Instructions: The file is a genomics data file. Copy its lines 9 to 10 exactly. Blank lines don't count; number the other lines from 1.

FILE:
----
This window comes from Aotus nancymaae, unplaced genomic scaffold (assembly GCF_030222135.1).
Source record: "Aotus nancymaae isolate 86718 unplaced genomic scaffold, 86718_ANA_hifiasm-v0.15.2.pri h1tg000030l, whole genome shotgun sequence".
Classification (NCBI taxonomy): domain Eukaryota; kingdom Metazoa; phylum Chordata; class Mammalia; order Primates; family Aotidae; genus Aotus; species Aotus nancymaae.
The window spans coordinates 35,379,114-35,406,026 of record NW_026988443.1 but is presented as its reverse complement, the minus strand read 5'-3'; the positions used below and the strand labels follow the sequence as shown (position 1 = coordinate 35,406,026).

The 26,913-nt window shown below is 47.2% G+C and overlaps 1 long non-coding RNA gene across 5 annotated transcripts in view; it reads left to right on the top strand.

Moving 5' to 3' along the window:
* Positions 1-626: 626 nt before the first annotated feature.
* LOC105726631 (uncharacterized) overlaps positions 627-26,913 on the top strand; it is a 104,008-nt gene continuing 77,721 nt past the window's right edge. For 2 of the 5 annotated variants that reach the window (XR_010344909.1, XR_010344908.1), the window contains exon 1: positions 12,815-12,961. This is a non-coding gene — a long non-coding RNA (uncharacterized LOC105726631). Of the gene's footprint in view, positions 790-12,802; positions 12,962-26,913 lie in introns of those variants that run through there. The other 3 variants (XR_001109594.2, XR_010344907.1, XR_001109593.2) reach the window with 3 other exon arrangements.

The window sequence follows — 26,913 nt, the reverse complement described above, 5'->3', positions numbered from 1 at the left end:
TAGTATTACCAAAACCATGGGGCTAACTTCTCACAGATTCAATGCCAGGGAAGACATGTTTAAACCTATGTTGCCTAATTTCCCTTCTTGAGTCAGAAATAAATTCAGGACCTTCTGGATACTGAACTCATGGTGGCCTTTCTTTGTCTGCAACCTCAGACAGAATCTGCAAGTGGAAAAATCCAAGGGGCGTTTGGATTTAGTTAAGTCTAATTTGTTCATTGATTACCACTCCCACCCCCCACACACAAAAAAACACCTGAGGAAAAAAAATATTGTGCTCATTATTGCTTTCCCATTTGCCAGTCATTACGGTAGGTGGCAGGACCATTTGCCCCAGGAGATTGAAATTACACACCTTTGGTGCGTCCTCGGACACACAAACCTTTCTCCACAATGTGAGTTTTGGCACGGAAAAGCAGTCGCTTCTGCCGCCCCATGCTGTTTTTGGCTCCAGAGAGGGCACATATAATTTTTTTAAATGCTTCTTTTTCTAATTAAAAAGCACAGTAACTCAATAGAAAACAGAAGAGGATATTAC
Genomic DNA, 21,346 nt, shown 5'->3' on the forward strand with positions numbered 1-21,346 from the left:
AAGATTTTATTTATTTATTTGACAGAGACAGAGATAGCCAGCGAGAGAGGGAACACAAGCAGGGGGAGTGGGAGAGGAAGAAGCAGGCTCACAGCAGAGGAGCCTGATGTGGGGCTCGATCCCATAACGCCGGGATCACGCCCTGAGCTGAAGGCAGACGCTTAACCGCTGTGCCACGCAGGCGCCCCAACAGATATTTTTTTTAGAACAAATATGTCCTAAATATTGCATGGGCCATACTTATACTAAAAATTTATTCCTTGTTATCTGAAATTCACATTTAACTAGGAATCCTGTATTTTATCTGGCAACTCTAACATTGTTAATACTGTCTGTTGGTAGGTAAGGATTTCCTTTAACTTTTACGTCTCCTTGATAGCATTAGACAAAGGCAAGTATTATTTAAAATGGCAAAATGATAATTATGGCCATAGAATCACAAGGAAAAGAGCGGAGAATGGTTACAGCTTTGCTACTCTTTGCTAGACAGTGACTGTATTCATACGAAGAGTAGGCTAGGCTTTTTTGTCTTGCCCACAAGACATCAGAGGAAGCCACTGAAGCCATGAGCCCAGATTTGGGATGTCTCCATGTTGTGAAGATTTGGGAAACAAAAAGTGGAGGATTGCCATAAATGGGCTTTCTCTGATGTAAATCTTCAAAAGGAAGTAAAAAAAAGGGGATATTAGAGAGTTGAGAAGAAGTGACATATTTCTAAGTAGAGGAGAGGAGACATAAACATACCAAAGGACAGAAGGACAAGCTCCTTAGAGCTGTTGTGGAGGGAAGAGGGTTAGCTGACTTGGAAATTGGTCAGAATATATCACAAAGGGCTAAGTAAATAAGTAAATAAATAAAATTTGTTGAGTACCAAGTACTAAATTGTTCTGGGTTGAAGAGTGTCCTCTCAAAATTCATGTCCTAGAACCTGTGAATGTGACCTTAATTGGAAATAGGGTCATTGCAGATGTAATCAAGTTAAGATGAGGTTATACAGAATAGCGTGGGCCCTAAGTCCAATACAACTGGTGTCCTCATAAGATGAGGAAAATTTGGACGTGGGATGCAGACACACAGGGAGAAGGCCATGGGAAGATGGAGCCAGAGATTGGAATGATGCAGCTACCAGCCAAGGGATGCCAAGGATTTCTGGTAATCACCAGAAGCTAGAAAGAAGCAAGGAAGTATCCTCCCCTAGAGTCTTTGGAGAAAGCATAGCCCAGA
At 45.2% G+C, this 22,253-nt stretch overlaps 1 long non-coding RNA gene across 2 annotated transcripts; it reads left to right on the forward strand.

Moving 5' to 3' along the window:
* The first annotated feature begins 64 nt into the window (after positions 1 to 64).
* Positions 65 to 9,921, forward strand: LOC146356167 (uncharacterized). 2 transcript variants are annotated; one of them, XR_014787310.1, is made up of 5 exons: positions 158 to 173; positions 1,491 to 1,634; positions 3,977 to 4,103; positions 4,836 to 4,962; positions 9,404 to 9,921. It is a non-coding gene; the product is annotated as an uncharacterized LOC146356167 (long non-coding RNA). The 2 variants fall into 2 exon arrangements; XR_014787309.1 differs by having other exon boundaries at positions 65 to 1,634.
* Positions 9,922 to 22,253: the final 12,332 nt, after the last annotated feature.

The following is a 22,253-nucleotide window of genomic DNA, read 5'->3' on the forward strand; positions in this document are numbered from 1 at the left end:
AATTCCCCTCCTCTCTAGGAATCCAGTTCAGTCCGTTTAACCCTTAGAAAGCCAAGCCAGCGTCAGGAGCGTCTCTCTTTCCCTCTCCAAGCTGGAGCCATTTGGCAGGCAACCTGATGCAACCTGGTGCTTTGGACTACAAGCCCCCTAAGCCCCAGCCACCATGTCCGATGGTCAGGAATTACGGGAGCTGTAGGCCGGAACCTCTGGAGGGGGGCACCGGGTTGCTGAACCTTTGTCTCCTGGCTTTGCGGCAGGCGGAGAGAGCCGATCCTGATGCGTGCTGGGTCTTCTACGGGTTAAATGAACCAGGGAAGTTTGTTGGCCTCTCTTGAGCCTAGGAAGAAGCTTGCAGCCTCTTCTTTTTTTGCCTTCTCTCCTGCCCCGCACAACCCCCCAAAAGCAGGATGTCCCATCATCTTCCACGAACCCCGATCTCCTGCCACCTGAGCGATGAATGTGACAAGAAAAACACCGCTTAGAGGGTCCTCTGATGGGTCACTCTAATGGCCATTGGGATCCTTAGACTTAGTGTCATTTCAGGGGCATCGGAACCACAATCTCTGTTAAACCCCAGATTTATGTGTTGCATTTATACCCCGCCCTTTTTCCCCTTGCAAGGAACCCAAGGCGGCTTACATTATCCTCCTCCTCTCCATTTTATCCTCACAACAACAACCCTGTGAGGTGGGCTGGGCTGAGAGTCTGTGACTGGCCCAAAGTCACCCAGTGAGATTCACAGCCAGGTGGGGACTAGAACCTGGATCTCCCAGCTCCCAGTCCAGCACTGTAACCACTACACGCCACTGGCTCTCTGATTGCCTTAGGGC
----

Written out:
The window sequence follows — 26,913 nt, the reverse complement described above, 5'->3', positions numbered from 1 at the left end:
TAGTATTACCAAAACCATGGGGCTAACTTCTCACAGATTCAATGCCAGGGAAGACATGTTTAAACCTATGTTGCCTAATTTCCCTTCTTGAGTCAGAAATAAATTCAGGACCTTCTGGATACTGAACTCATGGTGGCCTTTCTTTGTCTGCAACCTCAGACAGAATCTGCAAGTGGAAAAATCCAAGGGGCGTTTGGATTTAGTTAAGTCTAATTTGTTCATTGATTACCACTCCCACCCCCCACACACAAAAAAACACCTGAGGAAAAAAAATATTGTGCTCATTATTGCTTTCCCATTTGCCAGTCATTACGGTAGGTGGCAGGACCATTTGCCCCAGGAGATTGAAATTACACACCTTTGGTGCGTCCTCGGACACACAAACCTTTCTCCACAATGTGAGTTTTGGCACGGAAAAGCAGTCGCTTCTGCCGCCCCATGCTGTTTTTGGCTCCAGAGAGGGCACATATAATTTTTTTAAATGCTTCTTTTTCTAATTAAAAAGCACAGTAACTCAATAGAAAACAGAAGAGGATATTAC